Although Wämöparken was once the site of a cemetery for victims of the plague, and also the site where executions were carried out for those who were sentenced to death, it now has an altogether much nicer purpose, allowing people to relax enjoying the outdoors as well as experiencing a little bit of Swedish history.  So what does the park have to offer?

Wämöparken Hiking Trails

The hiking trails around the area can be tailor-made to be longer or shorter for those less able to walk as far, but still wanting to get out into nature.  The trail marked with wooden poles with orange tips is accessible for pushchairs and wheelchair users.  We enjoyed using this trail at first, before heading in our own direction a little, using the smaller paths through the woods.  Although there are several fire pit points along the main trail, we opted for a quieter spot where the children could play in amongst the trees and on the rocks, and we used our hobo stove.  We had a lovely sausage hotpot followed by Nutella s’mores….yummy!!!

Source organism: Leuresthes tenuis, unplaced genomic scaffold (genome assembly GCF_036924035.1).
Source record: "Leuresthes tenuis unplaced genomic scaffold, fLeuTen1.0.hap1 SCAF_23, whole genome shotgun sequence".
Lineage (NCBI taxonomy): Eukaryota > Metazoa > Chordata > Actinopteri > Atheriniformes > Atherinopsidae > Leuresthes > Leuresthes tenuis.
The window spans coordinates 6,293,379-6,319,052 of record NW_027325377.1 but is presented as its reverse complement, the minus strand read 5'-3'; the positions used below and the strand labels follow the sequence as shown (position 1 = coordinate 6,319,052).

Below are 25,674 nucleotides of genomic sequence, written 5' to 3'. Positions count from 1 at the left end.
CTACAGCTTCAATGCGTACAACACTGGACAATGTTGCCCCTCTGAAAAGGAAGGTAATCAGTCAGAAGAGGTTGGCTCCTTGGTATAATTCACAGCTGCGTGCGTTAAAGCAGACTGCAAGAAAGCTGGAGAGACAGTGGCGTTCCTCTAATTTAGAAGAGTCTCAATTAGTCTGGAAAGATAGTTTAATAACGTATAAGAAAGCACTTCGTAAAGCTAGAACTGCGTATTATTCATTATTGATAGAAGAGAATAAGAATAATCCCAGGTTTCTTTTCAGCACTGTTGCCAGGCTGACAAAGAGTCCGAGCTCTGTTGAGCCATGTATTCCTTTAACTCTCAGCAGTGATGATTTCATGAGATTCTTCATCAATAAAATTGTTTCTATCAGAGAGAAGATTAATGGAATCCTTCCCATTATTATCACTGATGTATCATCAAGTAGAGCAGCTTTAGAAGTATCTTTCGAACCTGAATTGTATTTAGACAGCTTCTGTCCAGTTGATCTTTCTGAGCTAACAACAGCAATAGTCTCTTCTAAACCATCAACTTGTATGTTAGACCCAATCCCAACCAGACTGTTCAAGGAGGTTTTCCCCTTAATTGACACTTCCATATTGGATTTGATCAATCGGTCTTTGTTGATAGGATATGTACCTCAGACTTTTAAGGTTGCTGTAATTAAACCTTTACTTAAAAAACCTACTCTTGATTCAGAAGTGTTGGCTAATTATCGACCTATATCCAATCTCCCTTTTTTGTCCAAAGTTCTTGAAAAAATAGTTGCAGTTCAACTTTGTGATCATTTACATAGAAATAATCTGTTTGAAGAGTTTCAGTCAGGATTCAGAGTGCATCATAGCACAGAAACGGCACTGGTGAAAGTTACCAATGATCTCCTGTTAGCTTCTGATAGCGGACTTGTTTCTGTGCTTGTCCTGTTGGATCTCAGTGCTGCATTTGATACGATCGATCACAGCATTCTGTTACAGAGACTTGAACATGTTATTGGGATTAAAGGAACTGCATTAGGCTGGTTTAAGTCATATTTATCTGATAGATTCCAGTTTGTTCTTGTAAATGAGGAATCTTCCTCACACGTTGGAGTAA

Wämöparken Historical Buildings

The park has several old buildings erected as examples of what they used to be.  At each one there is a sign detailing what type of person would have lived in it, the purpose of the building, and how it would have been built.  We definitely need to come back as these are open to view inside, but only over the summer season, which I knew, but we enjoyed looking around the outside of them anyway.  My trio liked thinking about the sort of people who would have lived in them and the stories behind them.

Wämöparken Animal Park

There is a small collection of some lovely animals to have a wander around.  We saw goats, pigs, hens, rabbits, and ducks.  Whilst it is not a big collection or area, it is fun for the children to see and look at the animals, something that is always a hit with my trio.


Perhaps the best and most luxurious mini-beast hotel I have ever seen!

Wämöparken Play Park

In the same area as the animals you can find a play park.  My three really enjoyed this space. The see-saw was the biggest hit with them, and they were on it for ages!!  I always visit things like this at the end of a hike if they are around.  My trio knew it was there so it gave them a little something to look forward to, but then also, when they get totally absorbed in it I am not trying to cajole them into another mission.

We gave the sand pit a miss on this trip!!

Wämöparken Cafe